The study shows that there are unintended global consequences to local changes in initial conditions, in this case due to the assimilation of dropwindsonde data in tropical cyclone environments. These global impacts are mainly due to the spectral nature of the model system. These differences should be small and slightly positive, since improved local initial conditions should lead to small global forecast improvements. However, the impacts on tropical cyclones far removed from the data are shown to be as large and positive as those on the tropical cyclones specifically targeted for improved track forecasts. Causes of this unexpected result are hypothesized, potentially providing operational forecasters tools to identify when large remote impacts from surveillance missions might occur.

Full access
Kun-Hsuan Chou, Chun-Chieh Wu, Po-Hsiung Lin, Sim D. Aberson, Martin Weissmann, Florian Harnisch, and Tetsuo Nakazawa

Abstract

The typhoon surveillance program Dropwindsonde Observations for Typhoon Surveillance near the Taiwan Region (DOTSTAR) has been conducted since 2003 to obtain dropwindsonde observations around tropical cyclones near Taiwan. In addition, an international field project The Observing System Research and Predictability Experiment (THORPEX) Pacific Asian Regional Campaign (T-PARC) in which dropwindsonde observations were obtained by both surveillance and reconnaissance flights was conducted in summer 2008 in the same region. In this study, the impact of the dropwindsonde data on track forecasts is investigated for DOTSTAR (2003–09) and T-PARC (2008) experiments. Two operational global models from NCEP and ECMWF are used to evaluate the impact of dropwindsonde data. In addition, the impact on the two-model mean is assessed.

The impact of dropwindsonde data on track forecasts is different in the NCEP and ECMWF model systems. Using the NCEP system, the assimilation of dropwindsonde data leads to improvements in 1- to 5-day track forecasts in about 60% of the cases. The differences between track forecasts with and without the dropwindsonde data are generally larger for cases in which the data improved the forecasts than in cases in which the forecasts were degraded. Overall, the mean 1- to 5-day track forecast error is reduced by about 10%–20% for both DOTSTAR and T-PARC cases in the NCEP system. In the ECMWF system, the impact is not as beneficial as in the NCEP system, likely because of more extensive use of satellite data and more complex data assimilation used in the former, leading to better performance even without dropwindsonde data. The stronger impacts of the dropwindsonde data are revealed for the 3- to 5-day forecast in the two-model mean of the NCEP and ECMWF systems than for each individual model.

Full access
Shin-Gan Chen, Chun-Chieh Wu, Jan-Huey Chen, and Kun-Hsuan Chou

Abstract

The adjoint-derived sensitivity steering vector (ADSSV) has been proposed and applied as a guidance for targeted observation in the field programs for improving tropical cyclone predictability, such as The Observing System Research and Predictability Experiment (THORPEX) Pacific Asian Regional Campaign (T-PARC). The ADSSV identifies sensitive areas at the observing time to the steering flow at the verifying time through adjoint calculation. In addition, the ability of the ADSSV to represent signals of influence from synoptic systems such as the midlatitude trough and the subtropical high prior to the recurvature of Typhoon Shanshan (2006) has also been demonstrated.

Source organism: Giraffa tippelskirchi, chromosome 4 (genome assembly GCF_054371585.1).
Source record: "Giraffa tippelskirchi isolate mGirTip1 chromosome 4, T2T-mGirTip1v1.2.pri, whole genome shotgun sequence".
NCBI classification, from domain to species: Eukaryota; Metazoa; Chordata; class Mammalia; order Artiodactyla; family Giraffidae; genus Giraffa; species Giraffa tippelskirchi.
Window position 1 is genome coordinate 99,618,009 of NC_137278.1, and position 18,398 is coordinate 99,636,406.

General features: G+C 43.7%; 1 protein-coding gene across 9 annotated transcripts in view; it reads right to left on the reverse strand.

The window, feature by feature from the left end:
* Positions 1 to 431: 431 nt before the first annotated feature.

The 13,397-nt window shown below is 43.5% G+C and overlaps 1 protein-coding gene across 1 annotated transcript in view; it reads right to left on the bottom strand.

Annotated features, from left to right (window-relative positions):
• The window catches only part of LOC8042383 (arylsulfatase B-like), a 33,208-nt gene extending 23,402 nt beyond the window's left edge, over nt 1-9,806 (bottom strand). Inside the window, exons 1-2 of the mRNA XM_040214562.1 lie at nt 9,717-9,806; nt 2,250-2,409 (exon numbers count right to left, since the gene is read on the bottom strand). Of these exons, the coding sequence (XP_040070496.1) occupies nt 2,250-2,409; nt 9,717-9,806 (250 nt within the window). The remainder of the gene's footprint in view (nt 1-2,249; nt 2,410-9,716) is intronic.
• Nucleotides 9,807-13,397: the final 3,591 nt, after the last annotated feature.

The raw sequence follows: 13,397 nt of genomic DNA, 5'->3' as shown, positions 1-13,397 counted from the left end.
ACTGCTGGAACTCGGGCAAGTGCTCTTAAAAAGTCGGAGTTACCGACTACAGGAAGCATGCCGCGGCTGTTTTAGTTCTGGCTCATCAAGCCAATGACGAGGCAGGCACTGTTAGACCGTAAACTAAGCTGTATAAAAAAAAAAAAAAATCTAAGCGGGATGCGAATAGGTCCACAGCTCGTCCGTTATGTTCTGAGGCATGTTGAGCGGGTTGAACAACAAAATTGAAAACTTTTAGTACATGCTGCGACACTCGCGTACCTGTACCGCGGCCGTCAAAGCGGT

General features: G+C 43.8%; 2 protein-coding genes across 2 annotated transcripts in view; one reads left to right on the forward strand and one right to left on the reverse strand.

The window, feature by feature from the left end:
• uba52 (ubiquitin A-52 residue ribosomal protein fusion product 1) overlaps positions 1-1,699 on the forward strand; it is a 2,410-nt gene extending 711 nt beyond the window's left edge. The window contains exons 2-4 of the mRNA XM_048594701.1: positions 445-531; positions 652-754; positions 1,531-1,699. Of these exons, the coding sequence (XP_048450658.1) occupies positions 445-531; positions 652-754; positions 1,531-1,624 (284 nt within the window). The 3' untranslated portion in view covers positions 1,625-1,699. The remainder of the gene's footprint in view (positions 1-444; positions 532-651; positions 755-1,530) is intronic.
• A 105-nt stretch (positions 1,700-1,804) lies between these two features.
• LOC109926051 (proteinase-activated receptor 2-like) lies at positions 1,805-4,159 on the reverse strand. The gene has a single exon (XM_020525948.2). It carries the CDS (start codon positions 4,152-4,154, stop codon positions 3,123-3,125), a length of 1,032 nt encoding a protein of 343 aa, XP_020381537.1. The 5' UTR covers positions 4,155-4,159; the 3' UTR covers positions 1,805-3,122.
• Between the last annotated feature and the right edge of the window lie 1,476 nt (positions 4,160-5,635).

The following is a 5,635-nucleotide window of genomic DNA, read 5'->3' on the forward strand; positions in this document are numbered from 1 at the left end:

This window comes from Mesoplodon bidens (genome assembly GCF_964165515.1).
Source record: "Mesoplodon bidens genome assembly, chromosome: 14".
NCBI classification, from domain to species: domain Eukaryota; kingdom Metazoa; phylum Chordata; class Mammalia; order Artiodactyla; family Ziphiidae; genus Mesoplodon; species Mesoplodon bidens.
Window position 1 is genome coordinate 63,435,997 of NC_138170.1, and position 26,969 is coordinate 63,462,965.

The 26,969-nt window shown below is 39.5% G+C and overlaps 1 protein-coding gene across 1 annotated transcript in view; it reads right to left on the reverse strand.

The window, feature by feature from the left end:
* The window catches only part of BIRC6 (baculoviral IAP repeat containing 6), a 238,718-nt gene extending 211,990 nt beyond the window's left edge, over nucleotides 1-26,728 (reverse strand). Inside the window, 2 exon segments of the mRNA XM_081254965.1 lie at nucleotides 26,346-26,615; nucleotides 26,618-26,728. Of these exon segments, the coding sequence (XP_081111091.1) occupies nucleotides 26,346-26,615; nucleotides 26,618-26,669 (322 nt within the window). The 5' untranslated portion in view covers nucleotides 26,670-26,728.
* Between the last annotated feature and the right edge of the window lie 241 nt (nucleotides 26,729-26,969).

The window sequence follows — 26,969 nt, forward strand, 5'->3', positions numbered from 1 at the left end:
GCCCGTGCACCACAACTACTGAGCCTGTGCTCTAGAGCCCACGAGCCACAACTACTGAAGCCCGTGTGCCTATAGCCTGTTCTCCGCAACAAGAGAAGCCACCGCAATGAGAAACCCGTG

In this study, the impact of initial perturbations associated with the high or low ADSSV sensitivity on model simulations is investigated by systematically perturbing initial vorticity fields in the case of Shanshan. Results show that experiments with the perturbed initial conditions located in the high ADSSV area (i.e., the midlatitude trough and the subtropical high) lead to more track deflection relative to the unperturbed control run than experiments with perturbations in the low sensitivity area. The evolutions of the deep-layer-mean steering flow and the direction of the ADSSV are compared to provide conceptual interpretation and validation on the physical meaning of the ADSSV. Concerning the results associated with the perturbed regions in high sensitivity regions, the variation of the steering flow within the verifying area due to the initial perturbations is generally consistent with that of the direction of the ADSSV. In addition, the bifurcation between the ADSSV and the steering change becomes larger with the increased integration time. However, the result for the perturbed region in the low-sensitivity region indicates that the steering change does not have good agreement with the ADSSV. The large initial perturbations to the low-sensitivity region may interact with the trough to the north due to the nonlinearity, which may not be accounted for in the ADSSV. Furthermore, the effect of perturbations specifically within the sensitive vertical layers is investigated to validate the vertical structure of the ADSSV. The structure of kinetic energy shows that the perturbation associated with the trough (subtropical high) specifically in the mid-to-upper (mid-to-lower) troposphere evolves similarly to that in the deep-layer troposphere, leading to comparable track changes. A sensitivity test in which perturbations are locally introduced in a higher-sensitivity area is conducted to examine the different impact as compared to that perturbed with the broader synoptic feature.